ImageAfter a couple hours in the armpit…

Image…warm and tasty.

The model is wearing a t-shirt by John Beam of Chincoteague.  The Japanese letters say, “Where the air begins.” You can buy one at Anopheles Blues on North Main St.

For swimmable, drinkable, breathable. . .

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I admit that I’m not as intrepid as I’d like to be. But a whole lot of friends put out some money, so I pledged to put as much of my body as possible into the Potomac River Saturday morning at 10:30 am.

The cause for the leap is to raise money for a sound organization working on climate change and the environment specifically here in my watershed – CCAN, Chesapeake Climate Action Network.

The forecast for that hour was 23 deg., 23 mph wind and snow showers, and those numbers represented a warm-up from the night before. Yikes. How do you train for that? I had been outside in Washington, DC’s subfreezing weather as much as possible, verified the fiber content of my long underwear for after emerging, and come up with a mantra/chant that essentially expresses my happiness about being a mammal at this time. I had decided to call the Channel 7 weather department to verify precisely what the water temperature would be (seeing the water fowl walking across the river’s surface should have been a clue, had I wanted to accept it) and Doug Hill himself, local on-air celebrity, called me back.  He said he also had made a “polar bear plunge” a few years ago, at Sandy Point, and it was the worst experience of his life.  But said I would be fine!  He said, “Your systems will shut down enough to direct all the blood to your heart, lungs and brain!”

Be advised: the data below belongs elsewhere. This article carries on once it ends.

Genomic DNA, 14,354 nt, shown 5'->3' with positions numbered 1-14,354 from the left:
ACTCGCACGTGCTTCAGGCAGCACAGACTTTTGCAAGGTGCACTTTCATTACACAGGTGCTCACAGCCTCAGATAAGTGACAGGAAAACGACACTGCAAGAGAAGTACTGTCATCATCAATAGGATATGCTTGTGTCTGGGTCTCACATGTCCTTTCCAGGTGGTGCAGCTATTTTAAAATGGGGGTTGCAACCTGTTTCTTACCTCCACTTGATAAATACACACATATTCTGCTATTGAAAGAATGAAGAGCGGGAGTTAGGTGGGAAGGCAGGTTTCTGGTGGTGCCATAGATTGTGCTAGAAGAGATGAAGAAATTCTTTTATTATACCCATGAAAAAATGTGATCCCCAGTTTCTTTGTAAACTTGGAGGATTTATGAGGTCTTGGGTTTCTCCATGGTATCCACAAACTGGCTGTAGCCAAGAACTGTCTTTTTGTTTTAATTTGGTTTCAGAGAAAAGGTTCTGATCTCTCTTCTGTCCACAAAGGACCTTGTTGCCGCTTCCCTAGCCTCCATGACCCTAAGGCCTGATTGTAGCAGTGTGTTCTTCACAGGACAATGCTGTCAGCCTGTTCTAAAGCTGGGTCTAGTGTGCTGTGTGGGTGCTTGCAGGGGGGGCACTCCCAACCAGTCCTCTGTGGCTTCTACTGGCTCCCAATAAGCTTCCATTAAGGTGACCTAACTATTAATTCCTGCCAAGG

Despite those best wishes, I had a moment of doubt.  There’s a little rush of panic you feel just at that start of a marathon, contemplating whether you have the stamina for the what will be the next  4+ hours, and you do; this would be only a 15-minute thing, but possibly more physically taxing. And with all these people are watching; I had to go in.

So we – William volunteered too – waded in to the gap of open water created by men in wetsuits just an hour earlier, and splashed around a bit, up to the neck in my case, all the way in for William. We didn’t stay long, and the only short-term damage was some frozen toes from the total time waiting for and then taking the dip, wearing Tevas, which I had thought would be the ideal dive-and-dash footwear, so don’t ever do that.

A hot shower, some food, a nap, and we feel restored.  CCAN is a thousand dollars richer — thank you generous friends and supporters — and I have bolstered my intrepid credentials a little.

Helen Hine 1

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Helen at our common table, telling about her life, septiembre 2013

This is not a cheery story even when it starts out, so maybe don’t read it. I just saw her about every day so want to note it.  (I moved out of the house described yesterday, as planned.)

Helen Hines was the first person to officially meet us here in Oaxaca.  Her house shares the courtyard with ours, the whole compound owed by her partner Agustino’s daughter, Cathy.  Agostino appeared earlier in these postings, sunning himself outside in a nice hat and a shawl.

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Helen at Mercado Sánchez Pascuas, septiembre 2013